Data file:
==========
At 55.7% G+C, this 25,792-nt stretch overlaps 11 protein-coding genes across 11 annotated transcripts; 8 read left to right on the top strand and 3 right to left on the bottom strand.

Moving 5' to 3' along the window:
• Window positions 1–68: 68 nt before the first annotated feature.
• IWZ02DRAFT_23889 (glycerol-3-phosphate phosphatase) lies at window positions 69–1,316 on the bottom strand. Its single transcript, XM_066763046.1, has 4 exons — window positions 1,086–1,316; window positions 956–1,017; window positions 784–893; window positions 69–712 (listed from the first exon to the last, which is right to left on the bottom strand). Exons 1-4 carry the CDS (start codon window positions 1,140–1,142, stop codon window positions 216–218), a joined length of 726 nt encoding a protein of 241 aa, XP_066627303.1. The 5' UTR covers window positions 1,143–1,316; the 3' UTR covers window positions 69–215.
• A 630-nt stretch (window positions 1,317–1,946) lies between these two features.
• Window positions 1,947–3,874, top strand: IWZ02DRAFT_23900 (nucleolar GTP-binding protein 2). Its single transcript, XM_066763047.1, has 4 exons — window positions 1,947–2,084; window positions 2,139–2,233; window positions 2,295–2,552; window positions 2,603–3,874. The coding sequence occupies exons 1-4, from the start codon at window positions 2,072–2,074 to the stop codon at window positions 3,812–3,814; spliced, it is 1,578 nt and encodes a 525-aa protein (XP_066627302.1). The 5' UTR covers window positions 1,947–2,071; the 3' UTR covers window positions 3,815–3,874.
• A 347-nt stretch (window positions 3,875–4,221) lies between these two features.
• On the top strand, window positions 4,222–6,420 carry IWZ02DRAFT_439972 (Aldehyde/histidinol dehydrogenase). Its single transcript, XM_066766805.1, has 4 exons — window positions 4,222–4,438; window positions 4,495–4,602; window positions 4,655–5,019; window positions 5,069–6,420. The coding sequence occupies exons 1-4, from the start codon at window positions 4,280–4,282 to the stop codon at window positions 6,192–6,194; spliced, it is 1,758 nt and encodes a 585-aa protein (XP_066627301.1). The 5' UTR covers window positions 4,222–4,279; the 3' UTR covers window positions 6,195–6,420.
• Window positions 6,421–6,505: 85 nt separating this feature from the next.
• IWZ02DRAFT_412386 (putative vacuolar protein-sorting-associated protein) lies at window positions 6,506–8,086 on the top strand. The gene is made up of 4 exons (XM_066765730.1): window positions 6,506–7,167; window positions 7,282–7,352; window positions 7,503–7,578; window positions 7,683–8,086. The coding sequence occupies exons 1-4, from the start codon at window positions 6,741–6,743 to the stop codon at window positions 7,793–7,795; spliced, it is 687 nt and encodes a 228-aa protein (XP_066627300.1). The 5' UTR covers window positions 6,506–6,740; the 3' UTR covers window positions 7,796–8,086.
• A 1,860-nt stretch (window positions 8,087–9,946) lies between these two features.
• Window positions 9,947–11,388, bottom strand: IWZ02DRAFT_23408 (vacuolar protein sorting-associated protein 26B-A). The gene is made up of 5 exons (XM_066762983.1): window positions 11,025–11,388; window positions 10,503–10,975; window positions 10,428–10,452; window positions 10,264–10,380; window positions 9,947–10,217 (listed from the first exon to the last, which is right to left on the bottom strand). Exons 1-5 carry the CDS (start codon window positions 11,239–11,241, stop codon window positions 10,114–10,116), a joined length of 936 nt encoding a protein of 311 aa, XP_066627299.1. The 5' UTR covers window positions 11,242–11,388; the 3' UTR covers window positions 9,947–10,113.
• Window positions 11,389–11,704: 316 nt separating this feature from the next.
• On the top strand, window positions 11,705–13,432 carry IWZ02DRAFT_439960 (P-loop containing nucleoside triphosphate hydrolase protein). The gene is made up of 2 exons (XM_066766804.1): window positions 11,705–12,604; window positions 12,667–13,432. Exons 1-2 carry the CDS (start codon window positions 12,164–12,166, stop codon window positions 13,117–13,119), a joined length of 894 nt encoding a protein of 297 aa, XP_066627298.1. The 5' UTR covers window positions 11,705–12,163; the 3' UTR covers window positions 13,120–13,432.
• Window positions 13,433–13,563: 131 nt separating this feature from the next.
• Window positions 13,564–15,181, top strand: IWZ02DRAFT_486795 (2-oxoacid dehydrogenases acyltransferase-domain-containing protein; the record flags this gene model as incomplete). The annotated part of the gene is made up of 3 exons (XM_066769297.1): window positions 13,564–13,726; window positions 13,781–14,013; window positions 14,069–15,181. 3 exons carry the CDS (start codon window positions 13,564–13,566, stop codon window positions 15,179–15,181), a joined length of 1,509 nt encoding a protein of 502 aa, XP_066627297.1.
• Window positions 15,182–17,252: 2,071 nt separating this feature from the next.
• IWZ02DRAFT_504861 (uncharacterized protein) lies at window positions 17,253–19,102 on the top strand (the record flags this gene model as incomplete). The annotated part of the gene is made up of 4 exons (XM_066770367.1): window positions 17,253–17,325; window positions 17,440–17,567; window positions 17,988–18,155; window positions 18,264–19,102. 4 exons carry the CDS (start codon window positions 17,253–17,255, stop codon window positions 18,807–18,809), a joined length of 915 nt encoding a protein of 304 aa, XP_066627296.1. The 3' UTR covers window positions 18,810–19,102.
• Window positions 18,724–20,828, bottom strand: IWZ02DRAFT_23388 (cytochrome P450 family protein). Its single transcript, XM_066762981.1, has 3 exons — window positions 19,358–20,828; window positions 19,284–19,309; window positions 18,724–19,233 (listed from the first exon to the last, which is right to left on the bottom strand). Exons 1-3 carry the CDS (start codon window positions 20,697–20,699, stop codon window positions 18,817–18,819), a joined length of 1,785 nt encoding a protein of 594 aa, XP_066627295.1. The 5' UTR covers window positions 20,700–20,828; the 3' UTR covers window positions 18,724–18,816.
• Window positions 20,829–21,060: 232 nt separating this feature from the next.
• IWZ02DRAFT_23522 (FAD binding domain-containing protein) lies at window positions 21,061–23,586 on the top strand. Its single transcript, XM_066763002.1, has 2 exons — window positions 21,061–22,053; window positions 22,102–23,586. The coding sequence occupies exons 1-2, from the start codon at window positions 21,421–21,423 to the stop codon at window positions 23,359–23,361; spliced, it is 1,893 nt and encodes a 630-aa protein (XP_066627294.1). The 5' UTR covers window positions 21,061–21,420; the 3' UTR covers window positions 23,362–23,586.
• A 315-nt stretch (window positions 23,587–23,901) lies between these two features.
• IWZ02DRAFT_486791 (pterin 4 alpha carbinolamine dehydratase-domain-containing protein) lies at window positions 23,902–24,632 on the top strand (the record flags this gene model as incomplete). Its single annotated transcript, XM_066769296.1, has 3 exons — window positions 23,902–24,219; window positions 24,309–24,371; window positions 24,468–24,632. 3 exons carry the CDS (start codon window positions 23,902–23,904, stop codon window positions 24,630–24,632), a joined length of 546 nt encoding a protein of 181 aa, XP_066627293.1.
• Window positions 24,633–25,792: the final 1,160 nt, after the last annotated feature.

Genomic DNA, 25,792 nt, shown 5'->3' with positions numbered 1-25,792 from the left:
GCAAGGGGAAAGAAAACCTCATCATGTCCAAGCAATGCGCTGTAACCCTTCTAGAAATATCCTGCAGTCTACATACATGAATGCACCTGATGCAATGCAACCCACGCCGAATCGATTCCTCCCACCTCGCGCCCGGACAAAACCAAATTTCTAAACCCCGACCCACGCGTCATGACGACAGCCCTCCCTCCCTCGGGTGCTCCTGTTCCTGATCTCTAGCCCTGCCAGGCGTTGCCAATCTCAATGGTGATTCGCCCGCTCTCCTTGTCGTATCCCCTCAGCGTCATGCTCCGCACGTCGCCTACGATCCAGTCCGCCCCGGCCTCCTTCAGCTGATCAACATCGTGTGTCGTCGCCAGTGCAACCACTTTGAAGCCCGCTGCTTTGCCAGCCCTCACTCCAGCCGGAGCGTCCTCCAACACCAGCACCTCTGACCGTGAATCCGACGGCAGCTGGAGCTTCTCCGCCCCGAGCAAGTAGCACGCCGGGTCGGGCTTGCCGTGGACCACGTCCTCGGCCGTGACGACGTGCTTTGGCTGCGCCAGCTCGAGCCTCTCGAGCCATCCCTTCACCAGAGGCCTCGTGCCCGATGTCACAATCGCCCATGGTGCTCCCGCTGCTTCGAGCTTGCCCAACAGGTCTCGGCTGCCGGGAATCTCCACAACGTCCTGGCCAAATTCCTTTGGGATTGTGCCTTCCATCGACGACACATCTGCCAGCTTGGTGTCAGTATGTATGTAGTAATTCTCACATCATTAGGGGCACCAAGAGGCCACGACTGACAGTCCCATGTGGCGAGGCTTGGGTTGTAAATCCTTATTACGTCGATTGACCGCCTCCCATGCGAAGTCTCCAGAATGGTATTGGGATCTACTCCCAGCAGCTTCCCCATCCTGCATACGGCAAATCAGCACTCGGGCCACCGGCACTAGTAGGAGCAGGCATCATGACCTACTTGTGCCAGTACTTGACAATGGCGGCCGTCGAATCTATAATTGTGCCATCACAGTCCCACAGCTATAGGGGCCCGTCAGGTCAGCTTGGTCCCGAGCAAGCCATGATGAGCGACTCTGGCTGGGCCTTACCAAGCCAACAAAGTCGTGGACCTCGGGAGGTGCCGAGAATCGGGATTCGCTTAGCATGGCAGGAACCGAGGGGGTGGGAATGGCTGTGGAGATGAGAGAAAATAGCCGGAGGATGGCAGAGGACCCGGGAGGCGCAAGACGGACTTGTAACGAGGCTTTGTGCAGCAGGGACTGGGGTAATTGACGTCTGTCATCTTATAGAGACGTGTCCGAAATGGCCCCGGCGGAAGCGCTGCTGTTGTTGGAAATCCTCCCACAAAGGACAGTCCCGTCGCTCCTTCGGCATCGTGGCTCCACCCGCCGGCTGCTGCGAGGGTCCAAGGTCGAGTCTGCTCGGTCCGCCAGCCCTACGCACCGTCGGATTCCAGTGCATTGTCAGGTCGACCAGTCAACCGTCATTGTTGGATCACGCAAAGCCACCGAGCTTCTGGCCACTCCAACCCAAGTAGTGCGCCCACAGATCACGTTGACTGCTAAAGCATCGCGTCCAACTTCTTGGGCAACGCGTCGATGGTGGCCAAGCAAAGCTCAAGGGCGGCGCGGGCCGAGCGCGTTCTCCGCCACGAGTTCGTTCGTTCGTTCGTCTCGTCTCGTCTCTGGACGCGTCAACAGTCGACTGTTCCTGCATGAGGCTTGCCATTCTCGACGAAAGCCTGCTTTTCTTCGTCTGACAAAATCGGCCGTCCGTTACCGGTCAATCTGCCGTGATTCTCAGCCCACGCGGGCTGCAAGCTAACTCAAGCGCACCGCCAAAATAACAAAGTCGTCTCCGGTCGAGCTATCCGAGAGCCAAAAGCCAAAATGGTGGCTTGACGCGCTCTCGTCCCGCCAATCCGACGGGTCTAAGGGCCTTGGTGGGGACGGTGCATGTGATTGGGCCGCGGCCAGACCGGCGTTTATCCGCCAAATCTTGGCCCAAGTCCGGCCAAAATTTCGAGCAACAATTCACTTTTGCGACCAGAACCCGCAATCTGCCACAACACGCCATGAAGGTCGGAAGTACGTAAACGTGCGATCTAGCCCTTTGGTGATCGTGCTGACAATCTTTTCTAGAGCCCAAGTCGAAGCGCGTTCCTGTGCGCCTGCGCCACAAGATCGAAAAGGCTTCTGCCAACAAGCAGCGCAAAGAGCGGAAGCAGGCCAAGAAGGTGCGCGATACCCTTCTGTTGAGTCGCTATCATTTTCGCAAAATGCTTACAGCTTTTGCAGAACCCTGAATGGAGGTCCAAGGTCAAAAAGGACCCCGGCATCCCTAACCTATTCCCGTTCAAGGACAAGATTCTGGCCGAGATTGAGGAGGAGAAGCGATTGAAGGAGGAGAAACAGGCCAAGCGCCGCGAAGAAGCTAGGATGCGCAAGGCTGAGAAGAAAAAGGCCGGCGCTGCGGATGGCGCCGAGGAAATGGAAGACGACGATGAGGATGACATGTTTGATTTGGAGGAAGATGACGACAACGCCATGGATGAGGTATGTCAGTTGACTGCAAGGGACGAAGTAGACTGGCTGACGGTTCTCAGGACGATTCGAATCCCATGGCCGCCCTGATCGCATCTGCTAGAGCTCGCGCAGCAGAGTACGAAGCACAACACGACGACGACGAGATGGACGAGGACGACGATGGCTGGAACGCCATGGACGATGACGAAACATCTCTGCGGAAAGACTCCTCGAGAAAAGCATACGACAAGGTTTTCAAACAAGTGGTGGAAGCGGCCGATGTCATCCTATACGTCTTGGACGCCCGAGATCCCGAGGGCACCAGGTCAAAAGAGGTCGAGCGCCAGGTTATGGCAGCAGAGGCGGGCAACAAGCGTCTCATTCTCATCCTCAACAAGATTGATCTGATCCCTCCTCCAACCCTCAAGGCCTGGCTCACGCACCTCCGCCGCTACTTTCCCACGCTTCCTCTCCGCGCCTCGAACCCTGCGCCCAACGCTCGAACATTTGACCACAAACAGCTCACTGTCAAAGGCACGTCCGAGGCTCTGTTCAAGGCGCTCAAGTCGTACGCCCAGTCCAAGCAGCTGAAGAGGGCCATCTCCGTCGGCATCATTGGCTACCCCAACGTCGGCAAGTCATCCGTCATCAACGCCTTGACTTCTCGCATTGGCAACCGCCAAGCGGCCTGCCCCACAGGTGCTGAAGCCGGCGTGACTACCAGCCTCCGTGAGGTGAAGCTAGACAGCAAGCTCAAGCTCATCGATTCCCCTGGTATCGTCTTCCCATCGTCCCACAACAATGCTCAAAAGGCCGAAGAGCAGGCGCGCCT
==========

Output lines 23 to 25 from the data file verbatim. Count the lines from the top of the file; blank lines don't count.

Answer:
• IWZ02DRAFT_486791 (pterin 4 alpha carbinolamine dehydratase-domain-containing protein) lies at window positions 23,902–24,632 on the top strand (the record flags this gene model as incomplete). Its single annotated transcript, XM_066769296.1, has 3 exons — window positions 23,902–24,219; window positions 24,309–24,371; window positions 24,468–24,632. 3 exons carry the CDS (start codon window positions 23,902–23,904, stop codon window positions 24,630–24,632), a joined length of 546 nt encoding a protein of 181 aa, XP_066627293.1.
• Window positions 24,633–25,792: the final 1,160 nt, after the last annotated feature.

Genomic DNA, 25,792 nt, shown 5'->3' with positions numbered 1-25,792 from the left: